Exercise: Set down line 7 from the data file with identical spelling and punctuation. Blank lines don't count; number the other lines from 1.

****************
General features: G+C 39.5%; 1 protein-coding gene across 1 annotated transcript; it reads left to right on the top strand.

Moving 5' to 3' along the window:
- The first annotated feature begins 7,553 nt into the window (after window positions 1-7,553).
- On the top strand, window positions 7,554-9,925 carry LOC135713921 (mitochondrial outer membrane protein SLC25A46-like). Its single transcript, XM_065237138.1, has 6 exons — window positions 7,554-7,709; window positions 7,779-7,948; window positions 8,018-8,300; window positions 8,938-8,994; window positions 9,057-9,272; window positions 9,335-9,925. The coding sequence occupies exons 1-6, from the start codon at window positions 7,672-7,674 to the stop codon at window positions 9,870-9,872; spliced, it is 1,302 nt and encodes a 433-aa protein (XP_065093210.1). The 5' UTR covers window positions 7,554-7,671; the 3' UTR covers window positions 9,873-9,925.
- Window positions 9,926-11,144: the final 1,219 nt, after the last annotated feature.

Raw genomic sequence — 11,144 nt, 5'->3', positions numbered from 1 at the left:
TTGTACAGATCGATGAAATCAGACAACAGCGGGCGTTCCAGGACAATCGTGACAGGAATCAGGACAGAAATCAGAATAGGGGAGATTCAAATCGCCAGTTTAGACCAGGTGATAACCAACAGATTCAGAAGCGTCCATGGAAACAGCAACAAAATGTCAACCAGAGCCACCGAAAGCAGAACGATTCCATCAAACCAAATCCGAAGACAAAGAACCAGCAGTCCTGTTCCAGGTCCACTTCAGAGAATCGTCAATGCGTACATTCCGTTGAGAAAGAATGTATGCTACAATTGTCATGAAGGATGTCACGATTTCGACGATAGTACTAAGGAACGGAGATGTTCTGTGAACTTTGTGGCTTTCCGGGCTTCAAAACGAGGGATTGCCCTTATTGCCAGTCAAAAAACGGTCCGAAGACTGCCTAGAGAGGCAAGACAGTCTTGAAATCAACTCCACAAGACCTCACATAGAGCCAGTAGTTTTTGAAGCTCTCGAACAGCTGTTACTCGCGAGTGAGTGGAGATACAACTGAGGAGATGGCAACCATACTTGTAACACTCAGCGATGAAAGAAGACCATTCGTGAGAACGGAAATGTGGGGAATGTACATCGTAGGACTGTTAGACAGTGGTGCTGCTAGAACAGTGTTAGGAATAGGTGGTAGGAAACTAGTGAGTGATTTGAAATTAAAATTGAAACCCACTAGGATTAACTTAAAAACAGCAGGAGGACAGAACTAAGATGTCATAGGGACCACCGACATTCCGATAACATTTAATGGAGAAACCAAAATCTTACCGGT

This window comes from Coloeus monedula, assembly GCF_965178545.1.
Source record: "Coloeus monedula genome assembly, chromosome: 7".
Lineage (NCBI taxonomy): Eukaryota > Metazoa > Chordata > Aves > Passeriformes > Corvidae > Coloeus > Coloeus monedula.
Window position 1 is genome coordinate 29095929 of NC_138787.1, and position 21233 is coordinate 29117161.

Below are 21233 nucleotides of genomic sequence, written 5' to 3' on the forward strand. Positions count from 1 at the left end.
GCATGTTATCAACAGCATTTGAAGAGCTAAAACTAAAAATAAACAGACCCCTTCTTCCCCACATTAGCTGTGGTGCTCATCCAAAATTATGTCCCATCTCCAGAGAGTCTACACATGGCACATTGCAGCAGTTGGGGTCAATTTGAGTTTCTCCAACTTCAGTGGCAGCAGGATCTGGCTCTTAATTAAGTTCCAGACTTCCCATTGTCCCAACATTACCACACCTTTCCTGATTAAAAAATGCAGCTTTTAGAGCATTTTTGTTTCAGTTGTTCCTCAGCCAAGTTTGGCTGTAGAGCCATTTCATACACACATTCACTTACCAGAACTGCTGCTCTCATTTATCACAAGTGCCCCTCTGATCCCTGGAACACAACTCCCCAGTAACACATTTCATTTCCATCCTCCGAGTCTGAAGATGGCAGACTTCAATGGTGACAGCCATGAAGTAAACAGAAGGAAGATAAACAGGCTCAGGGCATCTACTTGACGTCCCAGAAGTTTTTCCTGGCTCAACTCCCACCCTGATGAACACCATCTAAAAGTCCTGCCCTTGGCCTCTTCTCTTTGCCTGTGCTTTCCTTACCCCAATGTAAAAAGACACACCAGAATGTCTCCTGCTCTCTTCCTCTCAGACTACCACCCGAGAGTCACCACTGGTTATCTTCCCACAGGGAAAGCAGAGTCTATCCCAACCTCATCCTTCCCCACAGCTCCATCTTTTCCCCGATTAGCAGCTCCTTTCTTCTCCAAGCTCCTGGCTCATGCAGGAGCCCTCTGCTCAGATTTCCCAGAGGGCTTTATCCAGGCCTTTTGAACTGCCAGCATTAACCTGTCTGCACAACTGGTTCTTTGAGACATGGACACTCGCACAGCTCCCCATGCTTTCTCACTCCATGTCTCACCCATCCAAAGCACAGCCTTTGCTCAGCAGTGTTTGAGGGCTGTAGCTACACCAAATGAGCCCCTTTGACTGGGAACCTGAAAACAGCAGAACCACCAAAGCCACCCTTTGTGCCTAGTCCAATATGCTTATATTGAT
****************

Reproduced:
TTGTACAGATCGATGAAATCAGACAACAGCGGGCGTTCCAGGACAATCGTGACAGGAATCAGGACAGAAATCAGAATAGGGGAGATTCAAATCGCCAGTTTAGACCAGGTGATAACCAACAGATTCAGAAGCGTCCATGGAAACAGCAACAAAATGTCAACCAGAGCCACCGAAAGCAGAACGATTCCATCAAACCAAATCCGAAGACAAAGAACCAGCAGTCCTGTTCCAGGTCCACTTCAGAGAATCGTCAATGCGTACATTCCGTTGAGAAAGAATGTATGCTACAATTGTCATGAAGGATGTCACGATTTCGACGATAGTACTAAGGAACGGAGATGTTCTGTGAACTTTGTGGCTTTCCGGGCTTCAAAACGAGGGATTGCCCTTATTGCCAGTCAAAAAACGGTCCGAAGACTGCCTAGAGAGGCAAGACAGTCTTGAAATCAACTCCACAAGACCTCACATAGAGCCAGTAGTTTTTGAAGCTCTCGAACAGCTGTTACTCGCGAGTGAGTGGAGATACAACTGAGGAGATGGCAACCATACTTGTAACACTCAGCGATGAAAGAAGACCATTCGTGAGAACGGAAATGTGGGGAATGTACATCGTAGGACTGTTAGACAGTGGTGCTGCTAGAACAGTGTTAGGAATAGGTGGTAGGAAACTAGTGAGTGATTTGAAATTAAAATTGAAACCCACTAGGATTAACTTAAAAACAGCAGGAGGACAGAACTAAGATGTCATAGGGACCACCGACATTCCGATAACATTTAATGGAGAAACCAAAATCTTACCGGT